"If people aren't taking these medications, they're 20% more likely to have a heart attack or stroke."

"We don't have anything much better than statins and, certainly, we don't have anything that has the combination of low-cost, effective and safe."

Alexander Turchin

What was your reaction when you saw these numbers?

"We really need to work out how best to get the message across to patients. We need to be able to answer the patient's questions, if they have concerns. We need to provide them all the information they need to make their health care decisions and, from what we know, the best health care decision for people at high risk for heart attacks and strokes is to take statins."

Do you have a sense of why patients are refusing statins?

"We didn't specifically address this in the study, so I can only speculate. But there is a lot of misinformation out there that tells people that statins are not a great thing.

"So, for example, if you go to Amazon and you put the word ‘statins’ in the search box, the first things that come back are books with titles like: A Statin-Free Life, The Dark Side of Statins, The Truth About Statins: Risks and Alternatives to Cholesterol Lowering Drugs. I'm not picking these out. These are the top things that come back in my search.

"Then you go to Facebook — and, of course, everyone gets slightly different results — but what I get when I put the word ‘statins’ in the search box is lists of groups with titles like: Stopped Our Statins or No More Statins."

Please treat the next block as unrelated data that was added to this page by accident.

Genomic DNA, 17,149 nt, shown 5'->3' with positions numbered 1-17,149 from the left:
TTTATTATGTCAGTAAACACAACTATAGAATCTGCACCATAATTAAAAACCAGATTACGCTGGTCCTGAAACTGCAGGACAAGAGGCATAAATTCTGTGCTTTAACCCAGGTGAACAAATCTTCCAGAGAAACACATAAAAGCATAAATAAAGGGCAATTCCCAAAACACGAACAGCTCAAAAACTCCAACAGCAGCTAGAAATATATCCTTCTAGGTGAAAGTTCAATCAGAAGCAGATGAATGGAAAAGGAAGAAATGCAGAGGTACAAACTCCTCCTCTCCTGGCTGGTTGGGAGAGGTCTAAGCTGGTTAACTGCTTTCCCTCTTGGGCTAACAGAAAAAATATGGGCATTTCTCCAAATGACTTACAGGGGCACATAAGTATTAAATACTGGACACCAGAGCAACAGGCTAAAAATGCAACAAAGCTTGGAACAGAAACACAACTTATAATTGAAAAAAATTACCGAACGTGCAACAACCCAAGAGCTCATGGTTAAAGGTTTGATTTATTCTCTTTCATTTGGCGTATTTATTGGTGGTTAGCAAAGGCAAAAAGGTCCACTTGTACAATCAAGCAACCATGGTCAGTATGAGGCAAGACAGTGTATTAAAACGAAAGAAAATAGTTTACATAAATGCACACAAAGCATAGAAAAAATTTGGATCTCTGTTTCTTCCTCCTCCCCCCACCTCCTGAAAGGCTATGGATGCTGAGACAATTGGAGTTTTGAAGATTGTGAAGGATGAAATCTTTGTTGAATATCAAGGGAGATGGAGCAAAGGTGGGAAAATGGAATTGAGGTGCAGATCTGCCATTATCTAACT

Are there drawbacks, side effects or reasons that patients legitimately wouldn’t want to take statins?

"No medication is without side effects. And there are some side effects that statins have. Some people can get muscle aches, for instance. They may increase your blood sugar slightly. However, the benefits that one can get are very substantial.

"There have been multiple studies, including hundreds of thousands of people, that have shown that statins reduce the risk of heart attacks and reduce the risk of ischemic strokes, particularly in individuals at high risk for these events.

"And, if you try statins and they don’t work, there are alternative medications that you can try. But in our study, very few people tried these alternative medications."

Do we see this type of refusal with other prescription drugs or medical interventions?

"Yes. It's not that uncommon.

"We’ve studied patients with diabetes who had high blood sugars and were offered insulin [by their doctor]. And we found that many of them refused that recommendation.

"Now, to some extent, that might be more understandable than statins because insulin is an injectable medication and some people don't like to give themselves injections. And, since that study came out, there have been alternatives to insulin that have a lot of benefits.

"But we don't have anything much better than statins and, certainly, we don't have anything that has the combination of low-cost, effective and safe."


Gabrielle Emanuel Senior Health and Science Reporter
Gabrielle Emanuel is a senior health and science reporter for WBUR.